Your Volvo will not pass the smog check with P0102 and P0456 trouble codes present. You must repair the faults triggering these trouble code before you have the smog test administered.
P0102 refers to your Volvo's Mass Air Flow (MAF) Sensor. Your Volvo V40's engine computer has detected a problem with the MAF and has triggered trouble code P0102. The MAF sensor may be disconnected, its wiring and/or connection may be bad, the MAF may simply have collected dirt over time, or the it may be defective/damaged. The MAF sensor measures the amount of air entering the intake manifold, sends this information to the engine control computer, which in turn controls fuel injection.
We recommend replacing the MAF sensor after ensuring the wiring and connection harness is in good shape, and obviously not disconnected. The cost for an OEM MAF sensor for your Volvo V40 should be around $150.00 and can be found from a local auto parts store. The repair time involved should be around one hour or less.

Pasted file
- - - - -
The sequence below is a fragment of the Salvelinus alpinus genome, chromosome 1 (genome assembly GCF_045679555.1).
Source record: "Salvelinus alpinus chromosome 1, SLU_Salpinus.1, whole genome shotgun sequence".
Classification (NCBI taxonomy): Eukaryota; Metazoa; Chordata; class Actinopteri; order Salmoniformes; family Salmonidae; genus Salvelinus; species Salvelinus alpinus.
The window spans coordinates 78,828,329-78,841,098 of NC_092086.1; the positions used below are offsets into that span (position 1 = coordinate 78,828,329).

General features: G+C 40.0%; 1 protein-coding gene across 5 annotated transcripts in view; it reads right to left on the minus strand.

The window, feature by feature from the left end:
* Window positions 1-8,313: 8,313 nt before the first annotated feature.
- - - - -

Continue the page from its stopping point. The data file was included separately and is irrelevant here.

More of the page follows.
P0456 is a bit trickier in that it refers to a "small" leak found in the EVAP system. Your Volvo's EVAP system is designed to return fuel tank vapor to the engine. The EVAP test ensures fuel vapors do not leak into the atmosphere. Finding a small EVAP leak may be tedious. The first recommendation is to ensure your gas cap is in good condition and properly sealing the gas tank. Often a smog stations recommendation is to purchase and install a new gas cap and reset the engine computer to see P0456 returns. If after replacing the gas cap and clearing the trouble code it does not return... problem solved, faulty gas cap. If the trouble code does return, then a diagnosis will be need to locate the EVAP leak. It may be located anywhere vapor hoses exist between the gas tank and the engine, including the EVAP canister itself.